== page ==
SINGAPORE BUDGET 2020

SMEs seek sustainability and local support for the long haul

They're still seeking relief measures for manpower, cash flow, but also want attention paid to long-term issues

Singapore

SINGAPORE businesses, asked what they would like to see laid out in this year's Budget, have cited bread-and-butter concerns, though some also trained their sights on longer-term issues such as sustainability and support for local brands.

The national business survey by the Singapore Business Federation (SBF), done last month, found increasing business costs and rising wages cited among the key concerns for businesses.

Foremost on businesses' wish lists for Budget 2020 - to be delivered by Deputy Prime Minister Heng Swee Keat on Feb 18 - are tax reliefs and better access to government resources.

SBF chief Ho Meng Kit remarked that this short-term view could obscure businesses' view of more significant, long-term issues.

But several companies that The Business Times spoke to did acknowledge the importance of policy moves that will pay off in the longer term, such as stronger advocacy for local businesses.

Albert Teng, chief strategy officer of Singapore-listed building maintenance and upgrading company ISOTeam, called for "greater support for home-grown companies when calling for high-value contract tenders".

This could mean, for example, giving priority during the selection process to local companies with strong track records, he suggested.

"This would not only give home-grown companies more opportunities to take on bigger, higher-value projects, but can also be an effective way to encourage them to strengthen their capabilities," he said.

Vincent Lim, chief executive of BH Global, which provides technical services to the offshore and marine sector, expressed hope that the government would give local small and mid-sized enterprises (SMEs) and their products a chance in project tenders.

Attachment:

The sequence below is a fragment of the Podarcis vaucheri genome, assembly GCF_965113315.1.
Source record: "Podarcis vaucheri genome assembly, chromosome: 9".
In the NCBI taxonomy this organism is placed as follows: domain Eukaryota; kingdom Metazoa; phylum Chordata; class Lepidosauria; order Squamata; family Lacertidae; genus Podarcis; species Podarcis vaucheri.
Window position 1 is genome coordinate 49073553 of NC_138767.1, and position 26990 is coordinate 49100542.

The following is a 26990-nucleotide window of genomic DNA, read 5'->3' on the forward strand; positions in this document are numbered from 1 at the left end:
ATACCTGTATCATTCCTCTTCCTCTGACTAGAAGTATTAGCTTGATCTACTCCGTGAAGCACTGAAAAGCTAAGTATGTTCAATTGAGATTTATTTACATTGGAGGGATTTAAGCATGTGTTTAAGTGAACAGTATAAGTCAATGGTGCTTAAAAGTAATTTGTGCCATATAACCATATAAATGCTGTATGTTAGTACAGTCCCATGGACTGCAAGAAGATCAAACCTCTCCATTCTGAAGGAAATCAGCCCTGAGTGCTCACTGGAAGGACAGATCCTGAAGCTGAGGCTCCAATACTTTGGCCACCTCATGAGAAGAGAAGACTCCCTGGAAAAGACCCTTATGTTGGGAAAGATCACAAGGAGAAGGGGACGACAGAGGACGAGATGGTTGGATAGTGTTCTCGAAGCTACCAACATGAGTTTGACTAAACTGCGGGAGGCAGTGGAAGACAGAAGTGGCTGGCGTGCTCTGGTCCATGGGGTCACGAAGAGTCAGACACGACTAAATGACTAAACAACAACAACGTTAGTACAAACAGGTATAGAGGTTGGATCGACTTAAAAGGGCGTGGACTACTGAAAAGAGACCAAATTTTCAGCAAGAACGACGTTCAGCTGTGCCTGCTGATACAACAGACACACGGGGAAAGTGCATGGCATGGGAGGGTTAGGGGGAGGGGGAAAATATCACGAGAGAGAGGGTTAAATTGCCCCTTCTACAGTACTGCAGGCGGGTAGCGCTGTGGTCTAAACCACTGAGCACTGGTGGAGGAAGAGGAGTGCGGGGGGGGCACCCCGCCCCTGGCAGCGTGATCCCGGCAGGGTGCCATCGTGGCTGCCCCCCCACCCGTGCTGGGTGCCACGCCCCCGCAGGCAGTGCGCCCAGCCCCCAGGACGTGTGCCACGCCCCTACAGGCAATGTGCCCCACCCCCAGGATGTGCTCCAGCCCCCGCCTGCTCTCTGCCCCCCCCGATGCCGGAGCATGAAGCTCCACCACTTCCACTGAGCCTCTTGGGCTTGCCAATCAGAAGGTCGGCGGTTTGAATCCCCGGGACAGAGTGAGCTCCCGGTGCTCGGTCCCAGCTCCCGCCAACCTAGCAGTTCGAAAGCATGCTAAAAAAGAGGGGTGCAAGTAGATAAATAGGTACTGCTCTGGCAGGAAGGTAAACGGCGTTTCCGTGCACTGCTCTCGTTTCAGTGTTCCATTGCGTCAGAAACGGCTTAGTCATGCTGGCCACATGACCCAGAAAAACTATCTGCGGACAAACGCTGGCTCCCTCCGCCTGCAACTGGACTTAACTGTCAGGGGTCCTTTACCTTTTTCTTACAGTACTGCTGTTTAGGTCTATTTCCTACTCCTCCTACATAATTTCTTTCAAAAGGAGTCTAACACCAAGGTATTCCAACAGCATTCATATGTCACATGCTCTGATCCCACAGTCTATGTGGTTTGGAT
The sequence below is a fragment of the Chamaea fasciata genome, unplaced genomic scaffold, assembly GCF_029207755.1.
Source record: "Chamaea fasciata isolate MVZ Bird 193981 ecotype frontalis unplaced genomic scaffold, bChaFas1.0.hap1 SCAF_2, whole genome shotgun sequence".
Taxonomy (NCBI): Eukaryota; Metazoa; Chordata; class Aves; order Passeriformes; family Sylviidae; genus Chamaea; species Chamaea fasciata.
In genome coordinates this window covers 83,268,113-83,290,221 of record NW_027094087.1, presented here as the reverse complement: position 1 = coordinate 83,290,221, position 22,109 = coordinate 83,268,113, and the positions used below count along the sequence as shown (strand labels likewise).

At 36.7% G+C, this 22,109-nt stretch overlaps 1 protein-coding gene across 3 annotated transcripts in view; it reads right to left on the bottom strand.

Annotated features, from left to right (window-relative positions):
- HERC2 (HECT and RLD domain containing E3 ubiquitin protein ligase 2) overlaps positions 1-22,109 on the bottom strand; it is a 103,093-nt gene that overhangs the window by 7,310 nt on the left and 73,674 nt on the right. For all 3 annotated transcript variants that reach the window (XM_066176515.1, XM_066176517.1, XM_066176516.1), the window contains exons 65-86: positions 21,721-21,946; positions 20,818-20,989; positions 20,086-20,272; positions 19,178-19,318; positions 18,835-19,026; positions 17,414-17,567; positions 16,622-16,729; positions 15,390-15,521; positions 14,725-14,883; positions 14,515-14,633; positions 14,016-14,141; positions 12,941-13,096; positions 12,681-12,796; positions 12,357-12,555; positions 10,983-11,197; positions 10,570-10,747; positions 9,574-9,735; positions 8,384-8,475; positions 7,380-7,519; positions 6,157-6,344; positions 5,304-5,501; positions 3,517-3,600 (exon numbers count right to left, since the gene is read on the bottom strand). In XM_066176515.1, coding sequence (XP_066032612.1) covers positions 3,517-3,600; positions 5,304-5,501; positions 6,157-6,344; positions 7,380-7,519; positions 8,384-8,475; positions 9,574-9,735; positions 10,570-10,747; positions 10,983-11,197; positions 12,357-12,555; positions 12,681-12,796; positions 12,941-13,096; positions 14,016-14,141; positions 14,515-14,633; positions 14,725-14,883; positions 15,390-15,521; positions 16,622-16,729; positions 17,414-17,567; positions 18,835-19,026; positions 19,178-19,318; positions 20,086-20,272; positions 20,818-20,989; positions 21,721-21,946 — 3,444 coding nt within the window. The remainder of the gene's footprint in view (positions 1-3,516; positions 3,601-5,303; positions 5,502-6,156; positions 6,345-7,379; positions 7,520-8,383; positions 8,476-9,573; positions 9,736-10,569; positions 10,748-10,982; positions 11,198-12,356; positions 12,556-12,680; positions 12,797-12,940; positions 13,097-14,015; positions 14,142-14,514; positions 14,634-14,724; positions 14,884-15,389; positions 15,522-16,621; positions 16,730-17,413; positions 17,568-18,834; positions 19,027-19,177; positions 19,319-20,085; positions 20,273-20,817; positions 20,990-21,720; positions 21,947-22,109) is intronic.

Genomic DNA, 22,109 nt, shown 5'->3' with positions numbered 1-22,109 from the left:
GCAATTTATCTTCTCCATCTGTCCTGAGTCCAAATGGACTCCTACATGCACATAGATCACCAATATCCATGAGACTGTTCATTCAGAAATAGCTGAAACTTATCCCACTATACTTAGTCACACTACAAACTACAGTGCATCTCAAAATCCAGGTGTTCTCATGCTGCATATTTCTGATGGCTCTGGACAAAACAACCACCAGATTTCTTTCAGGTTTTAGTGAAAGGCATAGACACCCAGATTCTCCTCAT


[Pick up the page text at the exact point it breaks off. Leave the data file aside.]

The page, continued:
"We have developed world-class products which are selling well in developed countries elsewhere, but are not recognised in local government projects," he said.

Other SMEs, also with an eye beyond making their businesses thrive, said they recognised the importance of environmental sustainability, and said they hoped the government's plan for expenditure and revenue would also include measures to help them do more for this cause.

Urban landscaping company Elmich hopes the government will set out clear directives and guidelines for the next few years, raise awareness of the issue and encourage industries to adopt environmentally-friendly practises.

Goh Tee Swee, the company's finance director said: "When a private organisation promotes something, people think they're trying to make a sale. But if it comes from a government agency, it is taken as information. Awareness comes more easily that way."

Both Elmich and engineering services company Boustead Singapore hope the Budget will offer incentives for sustainability-linked projects.

These could take the form of tax breaks or lower annual tax rates for green projects, so that some profits can be re-invested in other eco-friendly projects, said Keith Chu, senior vice-president of corporate marketing and investor relations at Boustead. Relevant technology and service providers could also use the funds to research into and develop better, environmental-friendly solutions, he added.